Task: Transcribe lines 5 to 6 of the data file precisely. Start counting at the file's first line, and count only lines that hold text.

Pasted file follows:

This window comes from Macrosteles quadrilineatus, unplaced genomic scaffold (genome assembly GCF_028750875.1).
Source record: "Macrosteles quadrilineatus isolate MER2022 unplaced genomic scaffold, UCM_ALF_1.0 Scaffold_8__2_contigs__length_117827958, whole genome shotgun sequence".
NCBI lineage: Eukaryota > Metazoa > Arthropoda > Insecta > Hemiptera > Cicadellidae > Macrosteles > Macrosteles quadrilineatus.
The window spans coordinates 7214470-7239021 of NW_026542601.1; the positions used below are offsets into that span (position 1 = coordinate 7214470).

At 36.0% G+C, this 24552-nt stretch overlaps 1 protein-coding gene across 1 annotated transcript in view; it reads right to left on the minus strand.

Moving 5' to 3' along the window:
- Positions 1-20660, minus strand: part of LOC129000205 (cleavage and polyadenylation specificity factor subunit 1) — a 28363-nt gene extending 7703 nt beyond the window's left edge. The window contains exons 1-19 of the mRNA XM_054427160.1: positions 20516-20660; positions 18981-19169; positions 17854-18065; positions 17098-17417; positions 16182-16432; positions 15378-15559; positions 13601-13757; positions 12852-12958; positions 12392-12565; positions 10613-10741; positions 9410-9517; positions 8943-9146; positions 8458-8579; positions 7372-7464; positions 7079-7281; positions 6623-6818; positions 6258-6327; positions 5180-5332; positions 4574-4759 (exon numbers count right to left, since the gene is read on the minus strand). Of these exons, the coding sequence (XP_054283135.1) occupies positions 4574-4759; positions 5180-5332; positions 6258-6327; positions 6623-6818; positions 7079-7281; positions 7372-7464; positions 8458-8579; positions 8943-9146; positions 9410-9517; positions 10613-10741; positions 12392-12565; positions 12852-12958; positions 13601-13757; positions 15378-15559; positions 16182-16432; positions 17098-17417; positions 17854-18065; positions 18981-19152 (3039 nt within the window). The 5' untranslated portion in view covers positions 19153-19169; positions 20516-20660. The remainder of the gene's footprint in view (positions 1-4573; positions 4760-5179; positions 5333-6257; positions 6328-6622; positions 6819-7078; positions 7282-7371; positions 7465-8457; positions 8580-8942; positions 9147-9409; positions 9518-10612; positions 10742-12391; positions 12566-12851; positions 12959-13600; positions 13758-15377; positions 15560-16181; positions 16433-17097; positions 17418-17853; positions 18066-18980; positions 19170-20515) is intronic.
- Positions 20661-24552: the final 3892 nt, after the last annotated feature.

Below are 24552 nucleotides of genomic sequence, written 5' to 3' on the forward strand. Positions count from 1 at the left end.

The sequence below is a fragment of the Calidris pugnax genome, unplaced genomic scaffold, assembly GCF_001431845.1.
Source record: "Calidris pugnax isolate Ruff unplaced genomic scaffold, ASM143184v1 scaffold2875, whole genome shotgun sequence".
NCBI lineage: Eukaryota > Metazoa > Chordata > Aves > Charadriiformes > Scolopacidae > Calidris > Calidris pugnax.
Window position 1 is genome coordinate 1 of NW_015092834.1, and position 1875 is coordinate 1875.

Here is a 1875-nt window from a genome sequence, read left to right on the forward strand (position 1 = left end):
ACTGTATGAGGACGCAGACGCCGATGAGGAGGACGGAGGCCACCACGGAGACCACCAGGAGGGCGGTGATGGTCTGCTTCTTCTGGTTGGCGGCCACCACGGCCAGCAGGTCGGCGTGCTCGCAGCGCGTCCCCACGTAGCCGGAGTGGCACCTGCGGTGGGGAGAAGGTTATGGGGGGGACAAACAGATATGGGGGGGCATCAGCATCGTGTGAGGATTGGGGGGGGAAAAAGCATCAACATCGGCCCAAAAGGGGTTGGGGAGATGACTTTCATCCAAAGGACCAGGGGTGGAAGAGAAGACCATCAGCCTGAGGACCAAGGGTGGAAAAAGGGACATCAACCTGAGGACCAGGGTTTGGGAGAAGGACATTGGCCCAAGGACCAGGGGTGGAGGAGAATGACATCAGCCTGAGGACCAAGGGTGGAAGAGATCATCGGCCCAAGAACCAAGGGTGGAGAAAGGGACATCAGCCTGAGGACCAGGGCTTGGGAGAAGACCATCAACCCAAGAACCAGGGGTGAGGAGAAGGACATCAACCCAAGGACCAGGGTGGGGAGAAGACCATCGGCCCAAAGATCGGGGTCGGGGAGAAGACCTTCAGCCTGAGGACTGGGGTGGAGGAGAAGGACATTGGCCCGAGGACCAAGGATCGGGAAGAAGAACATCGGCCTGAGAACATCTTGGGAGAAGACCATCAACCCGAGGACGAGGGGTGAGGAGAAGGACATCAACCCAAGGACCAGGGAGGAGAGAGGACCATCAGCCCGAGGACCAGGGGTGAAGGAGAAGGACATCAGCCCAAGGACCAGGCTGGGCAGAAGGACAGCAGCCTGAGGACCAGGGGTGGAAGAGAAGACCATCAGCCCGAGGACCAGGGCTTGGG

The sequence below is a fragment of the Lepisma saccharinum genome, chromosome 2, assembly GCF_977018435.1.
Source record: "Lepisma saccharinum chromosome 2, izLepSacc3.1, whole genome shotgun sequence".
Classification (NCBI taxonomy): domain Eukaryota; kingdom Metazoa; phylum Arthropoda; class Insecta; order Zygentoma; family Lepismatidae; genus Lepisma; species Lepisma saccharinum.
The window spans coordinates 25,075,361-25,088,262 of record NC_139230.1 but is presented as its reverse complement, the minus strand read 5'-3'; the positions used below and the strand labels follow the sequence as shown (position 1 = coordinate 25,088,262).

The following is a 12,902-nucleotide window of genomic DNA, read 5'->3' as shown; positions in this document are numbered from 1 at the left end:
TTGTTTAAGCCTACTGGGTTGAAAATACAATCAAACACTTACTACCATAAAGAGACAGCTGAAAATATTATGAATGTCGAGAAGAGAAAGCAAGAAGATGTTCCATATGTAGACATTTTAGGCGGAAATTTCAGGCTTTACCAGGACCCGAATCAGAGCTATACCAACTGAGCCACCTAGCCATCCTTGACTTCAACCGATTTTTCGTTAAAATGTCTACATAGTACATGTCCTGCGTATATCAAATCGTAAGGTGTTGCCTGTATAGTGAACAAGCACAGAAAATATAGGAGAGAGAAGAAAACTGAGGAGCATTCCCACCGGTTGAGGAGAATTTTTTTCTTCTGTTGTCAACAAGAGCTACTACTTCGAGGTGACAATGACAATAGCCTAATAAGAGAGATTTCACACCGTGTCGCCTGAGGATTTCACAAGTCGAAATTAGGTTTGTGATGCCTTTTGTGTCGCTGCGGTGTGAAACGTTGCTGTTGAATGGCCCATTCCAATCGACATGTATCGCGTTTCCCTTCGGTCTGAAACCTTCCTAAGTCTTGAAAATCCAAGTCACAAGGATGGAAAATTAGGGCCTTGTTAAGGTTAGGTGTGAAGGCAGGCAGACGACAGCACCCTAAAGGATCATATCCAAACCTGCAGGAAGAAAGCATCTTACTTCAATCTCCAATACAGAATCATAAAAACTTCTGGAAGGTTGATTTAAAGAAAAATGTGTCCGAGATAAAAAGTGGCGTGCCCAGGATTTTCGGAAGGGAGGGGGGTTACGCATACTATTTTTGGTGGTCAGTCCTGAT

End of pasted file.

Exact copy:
At 36.0% G+C, this 24552-nt stretch overlaps 1 protein-coding gene across 1 annotated transcript in view; it reads right to left on the minus strand.

Moving 5' to 3' along the window: